Monday, Feb. 22, 2021
CAPITOL CENTRAL
A potentially difficult and divisive issue in the Oregon House was averted Sunday, when Rep. Diego Hernandez, D-Portland, said he would resign  rather than face an expulsion vote in the House this week. Two weeks ago, the House Conduct Committee found that Hernandez had created a hostile work environment in conflict with House standards. Arguing that key evidence supporting his defense had been withheld from the Conduct Committee members, Hernandez had attempted to block the vote, filing for an injunction in U.S. District Court. That request was rejected this week. If the proposed expulsion had moved forward and been successful, it would have been the first time in Oregon history that a member of the Oregon Legislature was expelled.

Meanwhile, the Legislature is coming up on its first big deadline on Feb. 23, when all bills must be submitted for introduction. That deadline will effectively limit the number of bills up for consideration in this session.

The OBI website includes timely and in-depth updates on bills, which you can find here, but here are some highlights of issues we are watching:

  • On Wednesday, the House Judiciary Committee will hear HB 2205, the bill modeled after California’s Private Attorney General Act. This bill would allow an individual or organization to sue on behalf of the state for any violation that comes with a civil penalty. This could include any employment laws, environmental protections, or consumer protection laws to name just a few. Paloma Sparks plans to testify on behalf of OBI in opposition to the bill along with many other partners in the business community.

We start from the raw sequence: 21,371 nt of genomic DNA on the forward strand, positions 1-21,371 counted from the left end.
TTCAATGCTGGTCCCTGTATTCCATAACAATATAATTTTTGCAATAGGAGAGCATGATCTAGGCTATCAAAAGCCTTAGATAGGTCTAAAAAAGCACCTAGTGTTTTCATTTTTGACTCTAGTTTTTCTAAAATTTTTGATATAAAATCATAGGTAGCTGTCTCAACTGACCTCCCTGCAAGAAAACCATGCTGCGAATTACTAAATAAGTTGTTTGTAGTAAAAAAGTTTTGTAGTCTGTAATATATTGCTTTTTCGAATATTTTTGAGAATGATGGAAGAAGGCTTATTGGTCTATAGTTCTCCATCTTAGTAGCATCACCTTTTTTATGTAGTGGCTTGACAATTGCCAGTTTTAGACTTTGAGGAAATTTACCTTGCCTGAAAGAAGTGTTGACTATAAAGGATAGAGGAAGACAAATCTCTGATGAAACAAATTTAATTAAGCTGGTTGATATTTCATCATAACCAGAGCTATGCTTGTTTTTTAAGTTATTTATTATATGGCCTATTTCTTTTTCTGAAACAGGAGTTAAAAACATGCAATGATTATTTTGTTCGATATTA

• Also on Wednesday, the Judiciary Committee will hear HB 2638, the bill to provide liability protections for businesses and organizations. In a survey last fall, OBI’s members identified liability protection as a top priority issue, so we continue to pursue the issue. Paloma will testify in support of the bill.